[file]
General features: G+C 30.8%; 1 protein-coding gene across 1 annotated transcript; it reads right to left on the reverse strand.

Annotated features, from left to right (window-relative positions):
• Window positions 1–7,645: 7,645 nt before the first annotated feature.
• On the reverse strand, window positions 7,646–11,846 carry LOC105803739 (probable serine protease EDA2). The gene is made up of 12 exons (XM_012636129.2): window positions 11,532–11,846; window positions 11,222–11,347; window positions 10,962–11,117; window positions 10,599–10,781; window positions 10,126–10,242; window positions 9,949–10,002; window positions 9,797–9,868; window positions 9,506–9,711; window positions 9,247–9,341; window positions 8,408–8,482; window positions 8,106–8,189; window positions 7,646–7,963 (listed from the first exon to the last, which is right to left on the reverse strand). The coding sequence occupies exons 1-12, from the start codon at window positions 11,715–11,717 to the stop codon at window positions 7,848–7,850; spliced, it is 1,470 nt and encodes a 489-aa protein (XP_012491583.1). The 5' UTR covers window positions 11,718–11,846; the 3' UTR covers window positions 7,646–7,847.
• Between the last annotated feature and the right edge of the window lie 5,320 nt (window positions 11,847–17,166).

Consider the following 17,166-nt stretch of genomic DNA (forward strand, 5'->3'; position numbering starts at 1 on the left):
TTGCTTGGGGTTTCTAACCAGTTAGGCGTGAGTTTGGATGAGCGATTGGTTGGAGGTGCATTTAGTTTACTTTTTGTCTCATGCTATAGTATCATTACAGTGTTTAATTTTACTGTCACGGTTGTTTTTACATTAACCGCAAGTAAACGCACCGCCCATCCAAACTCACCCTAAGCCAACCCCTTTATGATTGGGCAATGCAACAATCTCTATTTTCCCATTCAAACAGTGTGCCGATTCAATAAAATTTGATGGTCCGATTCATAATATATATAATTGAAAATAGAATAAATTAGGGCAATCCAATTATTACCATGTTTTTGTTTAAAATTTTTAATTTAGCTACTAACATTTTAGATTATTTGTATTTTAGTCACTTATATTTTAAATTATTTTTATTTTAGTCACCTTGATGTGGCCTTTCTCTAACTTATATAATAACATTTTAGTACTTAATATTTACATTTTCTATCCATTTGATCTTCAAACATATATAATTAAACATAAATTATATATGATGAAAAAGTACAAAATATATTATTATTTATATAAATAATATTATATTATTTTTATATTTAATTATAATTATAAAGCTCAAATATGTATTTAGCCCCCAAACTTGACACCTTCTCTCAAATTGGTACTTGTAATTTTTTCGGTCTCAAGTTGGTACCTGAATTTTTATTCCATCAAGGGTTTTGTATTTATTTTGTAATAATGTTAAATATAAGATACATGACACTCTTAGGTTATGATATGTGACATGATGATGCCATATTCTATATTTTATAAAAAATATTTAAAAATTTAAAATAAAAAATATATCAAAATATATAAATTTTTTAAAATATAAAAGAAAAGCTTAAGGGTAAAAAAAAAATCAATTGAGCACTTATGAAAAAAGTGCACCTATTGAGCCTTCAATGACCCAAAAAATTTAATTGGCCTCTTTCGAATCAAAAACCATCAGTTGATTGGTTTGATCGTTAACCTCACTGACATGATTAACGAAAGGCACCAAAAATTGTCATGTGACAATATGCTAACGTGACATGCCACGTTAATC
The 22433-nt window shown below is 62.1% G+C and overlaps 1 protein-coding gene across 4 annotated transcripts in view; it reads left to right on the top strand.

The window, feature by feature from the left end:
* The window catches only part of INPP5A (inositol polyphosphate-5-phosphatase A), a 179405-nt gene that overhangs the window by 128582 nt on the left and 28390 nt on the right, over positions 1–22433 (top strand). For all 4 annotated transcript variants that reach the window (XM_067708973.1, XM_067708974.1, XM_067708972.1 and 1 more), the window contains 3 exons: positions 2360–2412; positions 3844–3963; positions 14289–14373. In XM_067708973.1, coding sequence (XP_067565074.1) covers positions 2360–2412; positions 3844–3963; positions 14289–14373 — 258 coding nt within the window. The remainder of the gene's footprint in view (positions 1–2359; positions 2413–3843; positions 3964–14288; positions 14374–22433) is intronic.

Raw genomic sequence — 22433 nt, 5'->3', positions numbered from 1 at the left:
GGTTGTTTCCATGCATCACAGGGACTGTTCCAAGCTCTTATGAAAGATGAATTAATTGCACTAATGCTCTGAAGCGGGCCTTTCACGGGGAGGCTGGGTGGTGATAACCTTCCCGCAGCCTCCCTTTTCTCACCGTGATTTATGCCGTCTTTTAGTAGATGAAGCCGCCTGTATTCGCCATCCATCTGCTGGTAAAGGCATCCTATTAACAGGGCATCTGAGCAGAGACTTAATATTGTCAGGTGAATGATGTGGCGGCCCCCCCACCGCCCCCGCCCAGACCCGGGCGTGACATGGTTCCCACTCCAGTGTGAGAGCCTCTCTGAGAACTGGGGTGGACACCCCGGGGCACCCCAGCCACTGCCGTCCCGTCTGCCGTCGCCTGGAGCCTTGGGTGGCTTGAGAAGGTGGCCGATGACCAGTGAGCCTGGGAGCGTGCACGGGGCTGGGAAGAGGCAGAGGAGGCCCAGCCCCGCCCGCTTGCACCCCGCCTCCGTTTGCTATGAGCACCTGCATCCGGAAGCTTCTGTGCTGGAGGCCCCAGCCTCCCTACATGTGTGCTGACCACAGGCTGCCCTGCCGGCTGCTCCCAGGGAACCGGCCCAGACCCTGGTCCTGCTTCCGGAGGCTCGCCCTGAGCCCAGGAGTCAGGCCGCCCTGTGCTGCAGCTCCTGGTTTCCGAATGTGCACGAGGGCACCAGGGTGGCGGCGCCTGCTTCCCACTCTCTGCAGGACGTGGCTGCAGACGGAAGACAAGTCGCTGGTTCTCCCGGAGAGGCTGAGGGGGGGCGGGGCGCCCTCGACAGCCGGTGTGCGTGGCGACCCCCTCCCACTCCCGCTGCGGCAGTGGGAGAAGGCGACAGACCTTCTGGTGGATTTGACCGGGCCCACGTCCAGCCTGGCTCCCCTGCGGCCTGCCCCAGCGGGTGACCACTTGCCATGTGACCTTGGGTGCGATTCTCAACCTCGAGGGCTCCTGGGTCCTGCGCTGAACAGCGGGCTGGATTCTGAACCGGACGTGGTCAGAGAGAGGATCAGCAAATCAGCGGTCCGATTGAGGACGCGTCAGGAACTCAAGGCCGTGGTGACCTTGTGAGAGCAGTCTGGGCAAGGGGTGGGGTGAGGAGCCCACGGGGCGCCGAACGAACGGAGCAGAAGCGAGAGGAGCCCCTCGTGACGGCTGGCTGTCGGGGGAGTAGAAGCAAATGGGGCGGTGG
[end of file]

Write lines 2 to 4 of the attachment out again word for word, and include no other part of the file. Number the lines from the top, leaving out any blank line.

Annotated features, from left to right (window-relative positions):
• Window positions 1–7,645: 7,645 nt before the first annotated feature.
• On the reverse strand, window positions 7,646–11,846 carry LOC105803739 (probable serine protease EDA2). The gene is made up of 12 exons (XM_012636129.2): window positions 11,532–11,846; window positions 11,222–11,347; window positions 10,962–11,117; window positions 10,599–10,781; window positions 10,126–10,242; window positions 9,949–10,002; window positions 9,797–9,868; window positions 9,506–9,711; window positions 9,247–9,341; window positions 8,408–8,482; window positions 8,106–8,189; window positions 7,646–7,963 (listed from the first exon to the last, which is right to left on the reverse strand). The coding sequence occupies exons 1-12, from the start codon at window positions 11,715–11,717 to the stop codon at window positions 7,848–7,850; spliced, it is 1,470 nt and encodes a 489-aa protein (XP_012491583.1). The 5' UTR covers window positions 11,718–11,846; the 3' UTR covers window positions 7,646–7,847.